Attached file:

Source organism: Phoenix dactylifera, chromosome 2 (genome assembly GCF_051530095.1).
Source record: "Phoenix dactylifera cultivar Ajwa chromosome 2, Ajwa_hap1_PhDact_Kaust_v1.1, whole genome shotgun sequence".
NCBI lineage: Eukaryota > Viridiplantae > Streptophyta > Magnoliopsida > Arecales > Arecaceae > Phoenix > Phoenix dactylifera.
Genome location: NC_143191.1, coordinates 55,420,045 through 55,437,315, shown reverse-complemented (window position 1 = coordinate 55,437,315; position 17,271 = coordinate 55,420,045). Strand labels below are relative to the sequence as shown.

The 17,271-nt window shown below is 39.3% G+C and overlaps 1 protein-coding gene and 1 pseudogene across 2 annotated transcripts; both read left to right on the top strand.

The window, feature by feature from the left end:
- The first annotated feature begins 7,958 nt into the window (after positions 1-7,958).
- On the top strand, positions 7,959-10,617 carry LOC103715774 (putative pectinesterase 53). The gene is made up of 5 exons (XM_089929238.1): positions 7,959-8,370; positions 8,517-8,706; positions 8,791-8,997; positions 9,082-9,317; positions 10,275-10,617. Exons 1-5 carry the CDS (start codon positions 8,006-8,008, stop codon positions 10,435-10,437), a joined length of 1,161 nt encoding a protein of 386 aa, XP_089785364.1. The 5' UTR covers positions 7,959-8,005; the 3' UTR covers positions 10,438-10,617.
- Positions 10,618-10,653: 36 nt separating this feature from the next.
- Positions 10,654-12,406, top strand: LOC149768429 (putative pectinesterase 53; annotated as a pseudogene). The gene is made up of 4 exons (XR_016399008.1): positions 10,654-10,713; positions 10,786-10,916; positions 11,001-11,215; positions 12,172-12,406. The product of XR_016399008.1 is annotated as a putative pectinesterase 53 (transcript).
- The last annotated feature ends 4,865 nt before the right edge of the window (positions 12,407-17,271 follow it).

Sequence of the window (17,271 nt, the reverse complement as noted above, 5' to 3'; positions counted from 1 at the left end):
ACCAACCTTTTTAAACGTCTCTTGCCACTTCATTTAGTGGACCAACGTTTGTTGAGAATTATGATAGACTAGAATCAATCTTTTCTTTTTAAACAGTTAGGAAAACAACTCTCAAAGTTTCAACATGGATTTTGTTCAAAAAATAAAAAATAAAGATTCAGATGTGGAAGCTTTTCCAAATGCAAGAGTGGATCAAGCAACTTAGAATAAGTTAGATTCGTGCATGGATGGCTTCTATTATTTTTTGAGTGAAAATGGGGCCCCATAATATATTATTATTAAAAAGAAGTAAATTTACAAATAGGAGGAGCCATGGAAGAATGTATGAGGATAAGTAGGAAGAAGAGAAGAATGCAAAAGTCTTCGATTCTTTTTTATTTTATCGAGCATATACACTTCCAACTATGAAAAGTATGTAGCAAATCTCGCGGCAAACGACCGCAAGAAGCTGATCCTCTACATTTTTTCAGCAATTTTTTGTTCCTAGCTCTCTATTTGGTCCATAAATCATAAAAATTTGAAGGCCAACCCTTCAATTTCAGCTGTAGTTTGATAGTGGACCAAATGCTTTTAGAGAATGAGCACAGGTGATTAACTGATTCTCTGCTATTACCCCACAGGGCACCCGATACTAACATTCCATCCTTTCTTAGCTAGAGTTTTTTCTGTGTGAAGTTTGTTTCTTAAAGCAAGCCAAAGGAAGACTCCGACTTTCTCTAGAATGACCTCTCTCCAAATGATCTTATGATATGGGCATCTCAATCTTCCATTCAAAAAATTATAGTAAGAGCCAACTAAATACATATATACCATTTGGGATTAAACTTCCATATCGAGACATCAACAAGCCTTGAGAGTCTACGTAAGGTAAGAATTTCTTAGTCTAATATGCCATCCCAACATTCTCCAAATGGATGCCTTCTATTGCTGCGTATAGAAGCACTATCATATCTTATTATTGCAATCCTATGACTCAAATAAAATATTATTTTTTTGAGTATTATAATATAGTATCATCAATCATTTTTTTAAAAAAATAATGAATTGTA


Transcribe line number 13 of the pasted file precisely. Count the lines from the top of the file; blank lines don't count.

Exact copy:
ACCAACCTTTTTAAACGTCTCTTGCCACTTCATTTAGTGGACCAACGTTTGTTGAGAATTATGATAGACTAGAATCAATCTTTTCTTTTTAAACAGTTAGGAAAACAACTCTCAAAGTTTCAACATGGATTTTGTTCAAAAAATAAAAAATAAAGATTCAGATGTGGAAGCTTTTCCAAATGCAAGAGTGGATCAAGCAACTTAGAATAAGTTAGATTCGTGCATGGATGGCTTCTATTATTTTTTGAGTGAAAATGGGGCCCCATAATATATTATTATTAAAAAGAAGTAAATTTACAAATAGGAGGAGCCATGGAAGAATGTATGAGGATAAGTAGGAAGAAGAGAAGAATGCAAAAGTCTTCGATTCTTTTTTATTTTATCGAGCATATACACTTCCAACTATGAAAAGTATGTAGCAAATCTCGCGGCAAACGACCGCAAGAAGCTGATCCTCTACATTTTTTCAGCAATTTTTTGTTCCTAGCTCTCTATTTGGTCCATAAATCATAAAAATTTGAAGGCCAACCCTTCAATTTCAGCTGTAGTTTGATAGTGGACCAAATGCTTTTAGAGAATGAGCACAGGTGATTAACTGATTCTCTGCTATTACCCCACAGGGCACCCGATACTAACATTCCATCCTTTCTTAGCTAGAGTTTTTTCTGTGTGAAGTTTGTTTCTTAAAGCAAGCCAAAGGAAGACTCCGACTTTCTCTAGAATGACCTCTCTCCAAATGATCTTATGATATGGGCATCTCAATCTTCCATTCAAAAAATTATAGTAAGAGCCAACTAAATACATATATACCATTTGGGATTAAACTTCCATATCGAGACATCAACAAGCCTTGAGAGTCTACGTAAGGTAAGAATTTCTTAGTCTAATATGCCATCCCAACATTCTCCAAATGGATGCCTTCTATTGCTGCGTATAGAAGCACTATCATATCTTATTATTGCAATCCTATGACTCAAATAAAATATTATTTTTTTGAGTATTATAATATAGTATCATCAATCATTTTTTTAAAAAAATAATGAATTGTA